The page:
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Discuss Anyone have American electric questions? in the American Professional Electrical Advice Forum area at ElectriciansForums.net

Everyone on this forum has been great in answering all my 17th ed questions,
pls lmk if u have any NEC [American electric] questions, I will be happy to answer:)
 
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E

Engineer54

Everyone on this forum has been great in answering all my 17th ed questions,
pls lmk if u have any NEC [American electric] questions, I will be happy to answer:)

What electrical testing is required, on a newly completed domestic installation according to your NEC code requirements??
 
  • Thread Starter Thread Starter
  • #5
it depends on the inspector, most common is a ground rod test with a 3 pin tester, and test with a "megger" [mega-ohm meter] phase to phase,
phase to neutral, and phase to ground and neutral to ground for feeders only, not for the branch circuits. and voltage test everything. none of this is required by NEC. here our work is inspected by 3 different agencies who apply rules which are sometimes above and beyond the NEC, which is their right
as the AJD [authority having jurisdiction].
 
E

Engineer54

That's exactly as i know it, not much in the way of testing at all!!!
To say minimal i guess would be a bit of an understatement when compared with the requirements to your European counterparts accross the pond...
 

ian.settle1

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Mentor
Arms
Watched a program called Holme on Homes based in Canada and the electrician fitted a GFI(RCD) and said it should be tested every month not 3 as in this country.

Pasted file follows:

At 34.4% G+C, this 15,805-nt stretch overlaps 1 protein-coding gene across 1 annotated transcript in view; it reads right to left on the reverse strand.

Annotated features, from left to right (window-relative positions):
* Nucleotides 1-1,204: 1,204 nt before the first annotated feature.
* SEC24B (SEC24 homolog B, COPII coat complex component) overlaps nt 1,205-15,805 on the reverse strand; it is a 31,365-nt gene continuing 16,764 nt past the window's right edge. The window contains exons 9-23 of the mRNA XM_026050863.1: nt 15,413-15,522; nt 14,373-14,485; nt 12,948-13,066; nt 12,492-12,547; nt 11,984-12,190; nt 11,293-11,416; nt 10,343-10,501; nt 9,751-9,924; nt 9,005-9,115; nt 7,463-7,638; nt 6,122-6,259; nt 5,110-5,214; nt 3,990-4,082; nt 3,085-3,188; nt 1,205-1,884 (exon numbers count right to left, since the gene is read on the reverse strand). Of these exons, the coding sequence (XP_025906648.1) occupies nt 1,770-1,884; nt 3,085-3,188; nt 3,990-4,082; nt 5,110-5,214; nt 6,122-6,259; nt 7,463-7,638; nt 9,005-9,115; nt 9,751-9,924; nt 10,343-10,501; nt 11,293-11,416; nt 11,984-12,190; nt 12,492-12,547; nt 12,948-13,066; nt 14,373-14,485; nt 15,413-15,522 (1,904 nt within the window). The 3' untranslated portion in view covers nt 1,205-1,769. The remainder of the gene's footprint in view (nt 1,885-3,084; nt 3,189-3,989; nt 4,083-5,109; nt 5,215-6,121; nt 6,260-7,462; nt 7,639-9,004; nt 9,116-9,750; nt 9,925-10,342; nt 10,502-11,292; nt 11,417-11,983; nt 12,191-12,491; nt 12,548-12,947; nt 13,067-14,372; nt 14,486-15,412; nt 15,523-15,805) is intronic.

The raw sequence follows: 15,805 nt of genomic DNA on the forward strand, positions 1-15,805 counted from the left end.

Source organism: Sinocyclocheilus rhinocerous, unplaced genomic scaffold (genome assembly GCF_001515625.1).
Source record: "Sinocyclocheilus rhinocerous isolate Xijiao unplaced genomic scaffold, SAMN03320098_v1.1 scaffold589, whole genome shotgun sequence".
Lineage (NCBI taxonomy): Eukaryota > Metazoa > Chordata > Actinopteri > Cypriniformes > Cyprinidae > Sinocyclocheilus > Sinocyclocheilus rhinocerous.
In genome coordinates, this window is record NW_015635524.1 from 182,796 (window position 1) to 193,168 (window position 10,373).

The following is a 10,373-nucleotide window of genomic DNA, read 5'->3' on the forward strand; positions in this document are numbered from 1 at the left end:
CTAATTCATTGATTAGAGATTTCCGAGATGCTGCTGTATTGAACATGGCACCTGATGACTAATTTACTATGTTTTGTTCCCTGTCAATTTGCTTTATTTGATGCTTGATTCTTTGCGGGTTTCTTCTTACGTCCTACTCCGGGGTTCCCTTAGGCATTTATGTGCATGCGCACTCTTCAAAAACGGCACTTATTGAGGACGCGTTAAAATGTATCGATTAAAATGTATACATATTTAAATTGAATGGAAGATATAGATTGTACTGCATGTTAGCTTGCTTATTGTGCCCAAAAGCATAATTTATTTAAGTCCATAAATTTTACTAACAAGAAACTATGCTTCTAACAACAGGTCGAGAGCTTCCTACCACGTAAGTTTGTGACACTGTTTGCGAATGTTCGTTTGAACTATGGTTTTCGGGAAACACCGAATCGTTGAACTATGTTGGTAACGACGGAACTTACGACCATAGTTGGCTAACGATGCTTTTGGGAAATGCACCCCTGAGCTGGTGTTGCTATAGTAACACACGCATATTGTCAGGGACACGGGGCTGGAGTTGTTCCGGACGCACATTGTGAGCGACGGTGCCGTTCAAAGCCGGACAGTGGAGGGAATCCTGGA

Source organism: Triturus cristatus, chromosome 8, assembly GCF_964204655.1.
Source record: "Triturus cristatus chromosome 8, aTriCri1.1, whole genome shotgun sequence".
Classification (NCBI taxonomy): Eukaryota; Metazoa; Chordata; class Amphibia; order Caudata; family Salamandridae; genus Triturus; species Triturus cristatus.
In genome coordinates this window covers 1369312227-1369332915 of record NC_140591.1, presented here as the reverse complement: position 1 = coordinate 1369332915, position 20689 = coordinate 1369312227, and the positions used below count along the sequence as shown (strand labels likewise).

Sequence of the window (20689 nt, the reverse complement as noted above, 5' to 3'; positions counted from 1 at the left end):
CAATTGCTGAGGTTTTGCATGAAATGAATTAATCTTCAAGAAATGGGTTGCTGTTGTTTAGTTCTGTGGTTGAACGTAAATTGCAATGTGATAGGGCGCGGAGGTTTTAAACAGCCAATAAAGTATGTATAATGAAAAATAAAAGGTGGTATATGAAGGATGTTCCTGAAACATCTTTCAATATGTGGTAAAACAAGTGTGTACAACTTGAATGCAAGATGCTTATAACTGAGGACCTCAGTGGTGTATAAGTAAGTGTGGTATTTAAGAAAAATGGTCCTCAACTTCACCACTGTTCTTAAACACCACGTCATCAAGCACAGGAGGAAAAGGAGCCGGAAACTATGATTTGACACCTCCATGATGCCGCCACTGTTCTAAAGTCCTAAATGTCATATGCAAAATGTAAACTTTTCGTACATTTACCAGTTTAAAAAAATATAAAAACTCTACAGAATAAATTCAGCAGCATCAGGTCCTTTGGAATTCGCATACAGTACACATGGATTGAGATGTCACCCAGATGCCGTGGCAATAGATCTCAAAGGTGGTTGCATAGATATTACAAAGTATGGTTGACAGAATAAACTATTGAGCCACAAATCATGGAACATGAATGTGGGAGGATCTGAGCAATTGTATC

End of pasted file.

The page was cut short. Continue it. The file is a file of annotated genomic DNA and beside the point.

E

Engineer54

As far as i can remember... in households, they are only required for outdoor receptacles and bathroom receptacles, i could be wrong there, but not too far out!!! They certainly don't make use of RCD devices as we do in Europe. Tripping value is 6mA, and mainly incorporated in the receptacle outlets, although some circuits will be supplied by RCBO type breakers in the enormous DB panels....
 
  • Thread Starter Thread Starter
  • #10
As far as i can remember... in households, they are only required for outdoor receptacles and bathroom receptacles, i could be wrong there, but not too far out!!! They certainly don't make use of RCD devices as we do in Europe. Tripping value is 6mA, and mainly incorporated in the receptacle outlets, although some circuits will be supplied by RCBO type breakers in the enormous DB panels....
the trip setting on our gfci outlets is 5mA designed to be below the lethal shock level. Us Yanks dont see the advantage of a trip level of 30 or 300mA which would allow a lethal shock without tripping.
The new thing here is AFCI [arc fault circuit interrupters] designed to prevent fires due to sparking.